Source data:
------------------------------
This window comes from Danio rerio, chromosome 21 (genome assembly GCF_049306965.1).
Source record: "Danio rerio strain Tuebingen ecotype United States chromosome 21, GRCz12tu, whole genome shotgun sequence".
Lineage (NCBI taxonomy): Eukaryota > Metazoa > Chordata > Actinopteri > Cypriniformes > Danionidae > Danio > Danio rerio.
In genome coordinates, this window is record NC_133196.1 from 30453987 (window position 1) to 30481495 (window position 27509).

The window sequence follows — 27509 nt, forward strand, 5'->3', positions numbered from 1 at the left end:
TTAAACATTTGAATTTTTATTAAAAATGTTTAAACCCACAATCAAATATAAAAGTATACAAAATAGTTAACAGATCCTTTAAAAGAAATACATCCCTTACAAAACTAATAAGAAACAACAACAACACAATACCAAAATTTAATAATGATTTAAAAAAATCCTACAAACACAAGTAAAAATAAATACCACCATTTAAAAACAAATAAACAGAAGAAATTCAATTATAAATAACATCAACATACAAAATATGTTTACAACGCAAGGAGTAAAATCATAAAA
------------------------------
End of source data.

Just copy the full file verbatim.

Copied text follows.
This window comes from Danio rerio, chromosome 21 (genome assembly GCF_049306965.1).
Source record: "Danio rerio strain Tuebingen ecotype United States chromosome 21, GRCz12tu, whole genome shotgun sequence".
Lineage (NCBI taxonomy): Eukaryota > Metazoa > Chordata > Actinopteri > Cypriniformes > Danionidae > Danio > Danio rerio.
In genome coordinates, this window is record NC_133196.1 from 30453987 (window position 1) to 30481495 (window position 27509).

The window sequence follows — 27509 nt, forward strand, 5'->3', positions numbered from 1 at the left end:
TTAAACATTTGAATTTTTATTAAAAATGTTTAAACCCACAATCAAATATAAAAGTATACAAAATAGTTAACAGATCCTTTAAAAGAAATACATCCCTTACAAAACTAATAAGAAACAACAACAACACAATACCAAAATTTAATAATGATTTAAAAAAATCCTACAAACACAAGTAAAAATAAATACCACCATTTAAAAACAAATAAACAGAAGAAATTCAATTATAAATAACATCAACATACAAAATATGTTTACAACGCAAGGAGTAAAATCATAAAA